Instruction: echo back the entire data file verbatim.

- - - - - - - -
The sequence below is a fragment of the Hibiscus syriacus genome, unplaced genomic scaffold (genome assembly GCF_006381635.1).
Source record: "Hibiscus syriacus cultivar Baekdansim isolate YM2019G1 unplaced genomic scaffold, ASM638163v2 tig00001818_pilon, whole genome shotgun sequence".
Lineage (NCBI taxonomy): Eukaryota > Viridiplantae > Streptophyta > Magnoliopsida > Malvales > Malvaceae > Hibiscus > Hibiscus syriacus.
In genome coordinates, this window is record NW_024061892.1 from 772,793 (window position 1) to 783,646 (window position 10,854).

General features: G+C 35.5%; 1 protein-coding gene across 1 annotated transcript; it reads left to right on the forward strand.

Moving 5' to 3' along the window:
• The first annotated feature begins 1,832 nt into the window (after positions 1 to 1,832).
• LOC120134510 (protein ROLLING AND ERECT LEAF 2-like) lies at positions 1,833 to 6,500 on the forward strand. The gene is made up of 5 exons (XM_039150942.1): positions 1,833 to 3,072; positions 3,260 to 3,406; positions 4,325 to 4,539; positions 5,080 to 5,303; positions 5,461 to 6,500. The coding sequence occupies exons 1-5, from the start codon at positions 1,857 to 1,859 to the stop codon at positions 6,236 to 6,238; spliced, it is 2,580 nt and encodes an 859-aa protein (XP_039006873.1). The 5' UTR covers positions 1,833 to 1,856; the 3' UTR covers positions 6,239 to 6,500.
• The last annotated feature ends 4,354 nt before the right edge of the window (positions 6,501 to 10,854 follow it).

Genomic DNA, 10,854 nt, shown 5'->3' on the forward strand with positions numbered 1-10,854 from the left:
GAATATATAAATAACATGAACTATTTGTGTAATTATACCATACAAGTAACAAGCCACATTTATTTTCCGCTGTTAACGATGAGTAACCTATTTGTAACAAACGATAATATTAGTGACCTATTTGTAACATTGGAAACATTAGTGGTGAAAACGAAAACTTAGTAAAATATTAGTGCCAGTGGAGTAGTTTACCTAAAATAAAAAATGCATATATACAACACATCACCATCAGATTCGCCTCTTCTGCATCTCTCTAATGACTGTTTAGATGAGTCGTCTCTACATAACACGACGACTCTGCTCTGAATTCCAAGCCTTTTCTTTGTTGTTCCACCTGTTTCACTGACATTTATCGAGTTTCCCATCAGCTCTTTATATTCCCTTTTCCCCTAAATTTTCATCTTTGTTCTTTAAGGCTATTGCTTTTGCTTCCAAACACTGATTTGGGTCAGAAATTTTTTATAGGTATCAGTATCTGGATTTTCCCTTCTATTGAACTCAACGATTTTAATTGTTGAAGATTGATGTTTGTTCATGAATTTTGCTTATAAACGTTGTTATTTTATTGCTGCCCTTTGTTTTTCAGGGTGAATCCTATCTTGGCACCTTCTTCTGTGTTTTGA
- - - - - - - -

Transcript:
The sequence below is a fragment of the Hibiscus syriacus genome, unplaced genomic scaffold (genome assembly GCF_006381635.1).
Source record: "Hibiscus syriacus cultivar Baekdansim isolate YM2019G1 unplaced genomic scaffold, ASM638163v2 tig00001818_pilon, whole genome shotgun sequence".
Lineage (NCBI taxonomy): Eukaryota > Viridiplantae > Streptophyta > Magnoliopsida > Malvales > Malvaceae > Hibiscus > Hibiscus syriacus.
In genome coordinates, this window is record NW_024061892.1 from 772,793 (window position 1) to 783,646 (window position 10,854).

General features: G+C 35.5%; 1 protein-coding gene across 1 annotated transcript; it reads left to right on the forward strand.

Moving 5' to 3' along the window:
• The first annotated feature begins 1,832 nt into the window (after positions 1 to 1,832).
• LOC120134510 (protein ROLLING AND ERECT LEAF 2-like) lies at positions 1,833 to 6,500 on the forward strand. The gene is made up of 5 exons (XM_039150942.1): positions 1,833 to 3,072; positions 3,260 to 3,406; positions 4,325 to 4,539; positions 5,080 to 5,303; positions 5,461 to 6,500. The coding sequence occupies exons 1-5, from the start codon at positions 1,857 to 1,859 to the stop codon at positions 6,236 to 6,238; spliced, it is 2,580 nt and encodes an 859-aa protein (XP_039006873.1). The 5' UTR covers positions 1,833 to 1,856; the 3' UTR covers positions 6,239 to 6,500.
• The last annotated feature ends 4,354 nt before the right edge of the window (positions 6,501 to 10,854 follow it).

Genomic DNA, 10,854 nt, shown 5'->3' on the forward strand with positions numbered 1-10,854 from the left:
GAATATATAAATAACATGAACTATTTGTGTAATTATACCATACAAGTAACAAGCCACATTTATTTTCCGCTGTTAACGATGAGTAACCTATTTGTAACAAACGATAATATTAGTGACCTATTTGTAACATTGGAAACATTAGTGGTGAAAACGAAAACTTAGTAAAATATTAGTGCCAGTGGAGTAGTTTACCTAAAATAAAAAATGCATATATACAACACATCACCATCAGATTCGCCTCTTCTGCATCTCTCTAATGACTGTTTAGATGAGTCGTCTCTACATAACACGACGACTCTGCTCTGAATTCCAAGCCTTTTCTTTGTTGTTCCACCTGTTTCACTGACATTTATCGAGTTTCCCATCAGCTCTTTATATTCCCTTTTCCCCTAAATTTTCATCTTTGTTCTTTAAGGCTATTGCTTTTGCTTCCAAACACTGATTTGGGTCAGAAATTTTTTATAGGTATCAGTATCTGGATTTTCCCTTCTATTGAACTCAACGATTTTAATTGTTGAAGATTGATGTTTGTTCATGAATTTTGCTTATAAACGTTGTTATTTTATTGCTGCCCTTTGTTTTTCAGGGTGAATCCTATCTTGGCACCTTCTTCTGTGTTTTGA